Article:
“Rising mortality rates, an increase in life-threatening infections and a shortage of staff and medical equipment are crippling Greece’s health system,” a Guardian report begins, describing the conditions of Greek hospitals and the state of the country’s health system.
“In the name of tough fiscal targets, people who might otherwise survive are dying,” said Michalis Giannakos, head of the Panhellenic Federation of Public Hospital Employees. “Our hospitals have become danger zones,” he added.
The report uses figures by the European Centre for Disease Prevention and Control revealing that about 10% of patients in Greece were in danger of developing potentially fatal hospital infections, that have cost 3,000 lives.
According to Giannakos, lack of personnel, unsanitary conditions and absence of cleaning products are the main reasons for the problems, all due to spending cuts. The unionist brought up the recent example of a woman who died in a Zakynthos hospital after a routine leg operation. He also said that there is only one nurse per 40 patients, beds are not disinfected and there is no antiseptic soap in many cases.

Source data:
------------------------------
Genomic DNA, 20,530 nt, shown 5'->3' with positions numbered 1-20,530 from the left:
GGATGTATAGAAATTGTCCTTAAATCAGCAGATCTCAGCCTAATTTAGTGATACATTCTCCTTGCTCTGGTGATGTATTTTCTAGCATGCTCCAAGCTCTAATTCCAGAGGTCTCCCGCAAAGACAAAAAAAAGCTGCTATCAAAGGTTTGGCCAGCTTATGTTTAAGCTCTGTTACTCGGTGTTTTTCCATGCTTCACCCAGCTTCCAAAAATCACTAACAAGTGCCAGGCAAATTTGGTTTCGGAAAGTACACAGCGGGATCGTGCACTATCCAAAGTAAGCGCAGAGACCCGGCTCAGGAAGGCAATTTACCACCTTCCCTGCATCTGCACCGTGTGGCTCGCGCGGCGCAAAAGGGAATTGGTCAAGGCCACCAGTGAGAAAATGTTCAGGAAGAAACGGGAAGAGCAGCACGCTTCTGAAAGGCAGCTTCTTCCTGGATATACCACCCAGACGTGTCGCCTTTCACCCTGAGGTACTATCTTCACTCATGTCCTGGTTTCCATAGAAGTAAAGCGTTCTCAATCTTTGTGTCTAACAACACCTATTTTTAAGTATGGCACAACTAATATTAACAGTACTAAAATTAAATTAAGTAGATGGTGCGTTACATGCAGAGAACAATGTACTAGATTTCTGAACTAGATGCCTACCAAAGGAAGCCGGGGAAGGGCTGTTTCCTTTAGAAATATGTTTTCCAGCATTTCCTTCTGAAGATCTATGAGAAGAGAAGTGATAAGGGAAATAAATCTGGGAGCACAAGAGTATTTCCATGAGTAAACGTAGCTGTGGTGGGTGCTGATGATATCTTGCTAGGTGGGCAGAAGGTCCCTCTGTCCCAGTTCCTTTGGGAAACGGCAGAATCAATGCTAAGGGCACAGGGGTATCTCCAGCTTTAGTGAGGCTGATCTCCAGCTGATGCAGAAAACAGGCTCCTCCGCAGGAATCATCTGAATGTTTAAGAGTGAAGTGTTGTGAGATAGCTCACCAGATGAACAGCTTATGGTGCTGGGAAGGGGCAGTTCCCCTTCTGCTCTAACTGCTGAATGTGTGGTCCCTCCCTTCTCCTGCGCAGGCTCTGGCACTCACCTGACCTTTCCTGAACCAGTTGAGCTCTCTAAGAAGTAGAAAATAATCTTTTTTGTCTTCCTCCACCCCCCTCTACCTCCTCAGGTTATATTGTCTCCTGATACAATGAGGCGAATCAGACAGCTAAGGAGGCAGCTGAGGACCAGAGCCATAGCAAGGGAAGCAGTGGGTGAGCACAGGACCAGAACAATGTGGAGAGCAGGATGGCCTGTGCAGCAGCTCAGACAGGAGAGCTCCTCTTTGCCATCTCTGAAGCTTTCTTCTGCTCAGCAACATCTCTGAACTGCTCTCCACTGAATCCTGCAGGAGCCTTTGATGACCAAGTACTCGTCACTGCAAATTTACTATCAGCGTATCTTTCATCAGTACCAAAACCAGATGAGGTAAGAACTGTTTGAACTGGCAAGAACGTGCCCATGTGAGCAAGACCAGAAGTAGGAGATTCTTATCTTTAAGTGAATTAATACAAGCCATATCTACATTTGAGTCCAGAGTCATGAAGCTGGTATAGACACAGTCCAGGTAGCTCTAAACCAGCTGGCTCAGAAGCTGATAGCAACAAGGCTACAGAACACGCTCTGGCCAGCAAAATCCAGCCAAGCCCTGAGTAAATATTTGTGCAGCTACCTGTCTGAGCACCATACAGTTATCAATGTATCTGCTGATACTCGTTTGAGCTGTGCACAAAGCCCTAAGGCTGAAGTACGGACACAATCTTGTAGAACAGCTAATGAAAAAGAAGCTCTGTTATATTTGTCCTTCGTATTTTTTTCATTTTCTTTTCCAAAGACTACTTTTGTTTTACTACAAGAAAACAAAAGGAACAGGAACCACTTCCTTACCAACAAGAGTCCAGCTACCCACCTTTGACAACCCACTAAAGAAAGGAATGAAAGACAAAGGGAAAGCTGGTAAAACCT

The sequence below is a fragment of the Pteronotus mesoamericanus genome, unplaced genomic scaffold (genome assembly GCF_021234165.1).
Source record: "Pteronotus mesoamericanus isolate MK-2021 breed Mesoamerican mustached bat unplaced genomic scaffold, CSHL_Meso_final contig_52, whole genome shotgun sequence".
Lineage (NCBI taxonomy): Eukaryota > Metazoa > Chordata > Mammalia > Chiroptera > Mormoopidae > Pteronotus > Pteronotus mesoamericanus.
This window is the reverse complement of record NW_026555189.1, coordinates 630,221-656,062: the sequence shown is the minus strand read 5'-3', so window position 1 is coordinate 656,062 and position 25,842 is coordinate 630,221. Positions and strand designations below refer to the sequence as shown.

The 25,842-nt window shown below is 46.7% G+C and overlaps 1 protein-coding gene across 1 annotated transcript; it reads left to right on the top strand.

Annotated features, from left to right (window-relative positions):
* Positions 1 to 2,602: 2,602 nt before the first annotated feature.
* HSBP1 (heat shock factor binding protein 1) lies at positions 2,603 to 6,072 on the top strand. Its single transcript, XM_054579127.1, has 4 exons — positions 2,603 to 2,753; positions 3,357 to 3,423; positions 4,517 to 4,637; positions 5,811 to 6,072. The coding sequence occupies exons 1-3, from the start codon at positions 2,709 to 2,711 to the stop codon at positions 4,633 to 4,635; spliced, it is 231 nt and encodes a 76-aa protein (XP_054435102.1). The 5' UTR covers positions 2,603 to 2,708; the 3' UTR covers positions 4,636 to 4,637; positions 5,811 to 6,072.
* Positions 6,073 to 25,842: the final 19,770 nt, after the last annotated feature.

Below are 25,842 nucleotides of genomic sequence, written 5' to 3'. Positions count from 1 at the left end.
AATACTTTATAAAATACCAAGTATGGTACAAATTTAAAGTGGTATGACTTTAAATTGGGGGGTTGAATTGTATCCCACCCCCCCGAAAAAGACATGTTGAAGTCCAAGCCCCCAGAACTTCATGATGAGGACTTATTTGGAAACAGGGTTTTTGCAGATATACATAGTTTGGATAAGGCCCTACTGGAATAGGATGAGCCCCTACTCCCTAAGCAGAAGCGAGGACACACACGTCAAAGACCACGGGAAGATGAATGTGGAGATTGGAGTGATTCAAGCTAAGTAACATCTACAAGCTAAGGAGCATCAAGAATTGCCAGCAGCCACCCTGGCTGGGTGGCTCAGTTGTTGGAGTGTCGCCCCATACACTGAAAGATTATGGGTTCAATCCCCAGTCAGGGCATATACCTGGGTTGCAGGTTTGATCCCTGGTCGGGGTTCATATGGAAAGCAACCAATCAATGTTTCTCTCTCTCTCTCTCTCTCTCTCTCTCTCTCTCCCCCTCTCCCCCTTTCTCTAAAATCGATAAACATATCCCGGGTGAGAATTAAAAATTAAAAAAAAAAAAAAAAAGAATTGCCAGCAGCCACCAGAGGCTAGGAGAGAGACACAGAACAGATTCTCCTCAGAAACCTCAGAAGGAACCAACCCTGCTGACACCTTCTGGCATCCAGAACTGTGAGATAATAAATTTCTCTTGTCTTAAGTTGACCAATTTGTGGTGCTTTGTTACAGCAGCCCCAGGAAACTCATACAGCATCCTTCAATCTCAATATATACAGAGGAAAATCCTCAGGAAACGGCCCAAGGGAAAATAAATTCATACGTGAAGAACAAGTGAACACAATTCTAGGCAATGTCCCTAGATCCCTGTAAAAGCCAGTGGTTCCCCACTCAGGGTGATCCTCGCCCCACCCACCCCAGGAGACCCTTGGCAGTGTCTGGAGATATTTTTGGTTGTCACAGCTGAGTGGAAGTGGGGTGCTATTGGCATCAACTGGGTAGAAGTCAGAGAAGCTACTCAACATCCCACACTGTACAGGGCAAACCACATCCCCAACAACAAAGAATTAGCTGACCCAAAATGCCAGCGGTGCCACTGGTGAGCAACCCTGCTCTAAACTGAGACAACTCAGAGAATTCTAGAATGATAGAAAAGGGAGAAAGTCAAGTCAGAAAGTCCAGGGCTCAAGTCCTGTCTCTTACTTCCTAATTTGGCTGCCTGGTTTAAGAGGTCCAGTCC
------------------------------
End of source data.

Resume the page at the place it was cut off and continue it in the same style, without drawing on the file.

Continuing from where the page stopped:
Other than lack of personnel, Greek public hospitals face shortages and malfunctions of sophisticated medical equipment, rendering several medical services impossible. Even simple tests, such as blood tests, are no longer conducted at many hospitals because laboratory expenditure has been slashed.
Several hospitals survive mainly because of the heroism of doctors and nurses who work overtime. Also donations of equipment by philanthropists and supplies by patients keep some hospitals operating.
The Greek National Health System problem is exacerbated by the fact that many doctors have fled abroad during the economic crisis, and their positions are not filled, with trainees becoming the backbone of pubic hospitals.
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